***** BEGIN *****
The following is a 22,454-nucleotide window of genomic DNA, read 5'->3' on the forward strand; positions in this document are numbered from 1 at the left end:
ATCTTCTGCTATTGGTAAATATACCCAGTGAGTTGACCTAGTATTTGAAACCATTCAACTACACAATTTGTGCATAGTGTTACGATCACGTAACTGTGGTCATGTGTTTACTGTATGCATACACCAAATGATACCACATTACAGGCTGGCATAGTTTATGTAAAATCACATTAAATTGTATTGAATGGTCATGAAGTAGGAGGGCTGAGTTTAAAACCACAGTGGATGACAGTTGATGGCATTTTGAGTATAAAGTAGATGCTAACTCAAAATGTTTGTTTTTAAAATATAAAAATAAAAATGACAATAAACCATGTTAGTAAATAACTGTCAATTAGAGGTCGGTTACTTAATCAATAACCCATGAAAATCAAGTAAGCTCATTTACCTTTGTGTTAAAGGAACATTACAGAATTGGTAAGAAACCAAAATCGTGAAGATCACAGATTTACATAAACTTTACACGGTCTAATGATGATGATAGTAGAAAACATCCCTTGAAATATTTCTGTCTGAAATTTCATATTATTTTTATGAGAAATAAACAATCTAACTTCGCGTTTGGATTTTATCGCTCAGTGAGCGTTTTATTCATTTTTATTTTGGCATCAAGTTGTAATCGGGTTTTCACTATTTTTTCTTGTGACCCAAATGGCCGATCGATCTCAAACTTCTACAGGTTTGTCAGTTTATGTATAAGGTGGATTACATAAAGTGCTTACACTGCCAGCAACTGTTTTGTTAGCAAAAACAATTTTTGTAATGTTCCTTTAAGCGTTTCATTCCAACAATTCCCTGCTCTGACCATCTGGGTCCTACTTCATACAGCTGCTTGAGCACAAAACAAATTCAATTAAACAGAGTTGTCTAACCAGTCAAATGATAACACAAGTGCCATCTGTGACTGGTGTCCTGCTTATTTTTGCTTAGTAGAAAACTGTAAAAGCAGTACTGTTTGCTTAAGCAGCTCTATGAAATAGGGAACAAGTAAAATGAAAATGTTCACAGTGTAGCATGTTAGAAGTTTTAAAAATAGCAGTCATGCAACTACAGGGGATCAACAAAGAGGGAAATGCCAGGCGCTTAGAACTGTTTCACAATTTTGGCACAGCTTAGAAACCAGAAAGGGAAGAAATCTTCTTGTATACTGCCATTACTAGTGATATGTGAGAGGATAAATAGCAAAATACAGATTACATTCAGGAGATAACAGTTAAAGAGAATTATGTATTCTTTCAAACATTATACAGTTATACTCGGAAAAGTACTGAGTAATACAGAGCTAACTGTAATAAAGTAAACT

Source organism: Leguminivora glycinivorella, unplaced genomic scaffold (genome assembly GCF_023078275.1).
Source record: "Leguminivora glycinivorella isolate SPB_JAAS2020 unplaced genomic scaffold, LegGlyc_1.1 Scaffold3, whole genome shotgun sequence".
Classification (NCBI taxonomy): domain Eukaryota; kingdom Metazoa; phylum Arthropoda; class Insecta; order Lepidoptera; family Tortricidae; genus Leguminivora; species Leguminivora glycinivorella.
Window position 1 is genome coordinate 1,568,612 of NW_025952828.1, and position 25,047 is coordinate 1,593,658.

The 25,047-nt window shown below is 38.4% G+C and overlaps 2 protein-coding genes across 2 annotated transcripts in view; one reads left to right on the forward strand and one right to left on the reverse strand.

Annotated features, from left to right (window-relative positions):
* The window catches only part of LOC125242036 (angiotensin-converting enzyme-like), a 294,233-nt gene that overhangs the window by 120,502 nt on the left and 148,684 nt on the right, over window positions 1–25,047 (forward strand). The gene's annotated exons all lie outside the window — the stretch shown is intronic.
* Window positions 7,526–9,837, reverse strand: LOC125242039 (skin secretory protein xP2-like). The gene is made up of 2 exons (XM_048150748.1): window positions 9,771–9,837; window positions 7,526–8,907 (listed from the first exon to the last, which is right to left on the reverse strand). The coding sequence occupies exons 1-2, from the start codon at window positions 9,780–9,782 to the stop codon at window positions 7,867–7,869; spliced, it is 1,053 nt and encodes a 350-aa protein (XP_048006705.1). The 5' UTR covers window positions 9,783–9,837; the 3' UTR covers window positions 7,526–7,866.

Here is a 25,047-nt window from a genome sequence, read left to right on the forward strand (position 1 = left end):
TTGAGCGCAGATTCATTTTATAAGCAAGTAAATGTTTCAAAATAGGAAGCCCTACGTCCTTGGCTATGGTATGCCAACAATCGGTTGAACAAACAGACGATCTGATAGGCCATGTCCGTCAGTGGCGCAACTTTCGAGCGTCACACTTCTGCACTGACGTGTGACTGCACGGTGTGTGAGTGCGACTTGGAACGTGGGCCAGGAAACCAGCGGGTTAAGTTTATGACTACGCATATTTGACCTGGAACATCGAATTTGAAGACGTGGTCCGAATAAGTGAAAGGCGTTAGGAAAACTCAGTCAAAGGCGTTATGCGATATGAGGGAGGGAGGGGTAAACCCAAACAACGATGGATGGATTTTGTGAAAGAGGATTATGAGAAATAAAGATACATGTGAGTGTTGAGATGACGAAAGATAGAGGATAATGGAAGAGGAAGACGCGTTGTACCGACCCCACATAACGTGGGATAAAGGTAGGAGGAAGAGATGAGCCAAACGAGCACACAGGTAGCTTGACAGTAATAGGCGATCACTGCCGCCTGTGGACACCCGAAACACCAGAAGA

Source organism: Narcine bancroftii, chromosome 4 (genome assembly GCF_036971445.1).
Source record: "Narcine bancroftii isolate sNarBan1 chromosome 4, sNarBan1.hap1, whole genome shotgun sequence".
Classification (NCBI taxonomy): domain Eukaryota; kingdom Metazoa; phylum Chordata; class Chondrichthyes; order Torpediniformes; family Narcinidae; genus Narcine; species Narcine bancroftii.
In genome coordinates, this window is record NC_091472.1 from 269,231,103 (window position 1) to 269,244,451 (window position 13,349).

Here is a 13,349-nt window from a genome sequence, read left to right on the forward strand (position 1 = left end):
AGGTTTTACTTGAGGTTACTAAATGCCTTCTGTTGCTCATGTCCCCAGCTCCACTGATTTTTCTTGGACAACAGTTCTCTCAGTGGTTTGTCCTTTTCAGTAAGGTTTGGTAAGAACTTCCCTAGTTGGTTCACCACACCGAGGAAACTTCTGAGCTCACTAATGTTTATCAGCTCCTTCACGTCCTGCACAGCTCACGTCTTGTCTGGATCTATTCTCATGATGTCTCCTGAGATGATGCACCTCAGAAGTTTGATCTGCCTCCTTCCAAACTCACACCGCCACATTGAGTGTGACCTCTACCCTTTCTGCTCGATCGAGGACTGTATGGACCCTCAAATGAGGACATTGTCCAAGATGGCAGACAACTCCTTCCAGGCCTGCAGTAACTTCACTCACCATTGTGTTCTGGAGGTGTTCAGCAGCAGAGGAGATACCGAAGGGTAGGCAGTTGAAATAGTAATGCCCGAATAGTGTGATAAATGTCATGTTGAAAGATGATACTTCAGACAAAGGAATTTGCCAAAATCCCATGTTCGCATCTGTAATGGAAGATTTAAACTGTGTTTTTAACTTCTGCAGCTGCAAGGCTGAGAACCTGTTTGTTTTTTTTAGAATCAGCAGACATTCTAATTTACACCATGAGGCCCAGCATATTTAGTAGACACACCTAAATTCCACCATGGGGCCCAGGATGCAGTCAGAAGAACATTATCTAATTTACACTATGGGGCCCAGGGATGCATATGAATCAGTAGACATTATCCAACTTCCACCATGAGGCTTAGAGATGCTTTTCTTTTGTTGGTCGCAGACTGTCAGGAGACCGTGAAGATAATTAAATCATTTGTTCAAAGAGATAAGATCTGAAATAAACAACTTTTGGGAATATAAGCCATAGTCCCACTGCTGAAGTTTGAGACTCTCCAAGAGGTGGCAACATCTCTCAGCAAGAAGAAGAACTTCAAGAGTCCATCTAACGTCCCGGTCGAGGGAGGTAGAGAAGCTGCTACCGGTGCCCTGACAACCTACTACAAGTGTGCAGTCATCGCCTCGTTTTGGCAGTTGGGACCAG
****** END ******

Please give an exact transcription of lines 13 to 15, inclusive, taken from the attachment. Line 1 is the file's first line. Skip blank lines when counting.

Source organism: Narcine bancroftii, chromosome 4 (genome assembly GCF_036971445.1).
Source record: "Narcine bancroftii isolate sNarBan1 chromosome 4, sNarBan1.hap1, whole genome shotgun sequence".
Classification (NCBI taxonomy): domain Eukaryota; kingdom Metazoa; phylum Chordata; class Chondrichthyes; order Torpediniformes; family Narcinidae; genus Narcine; species Narcine bancroftii.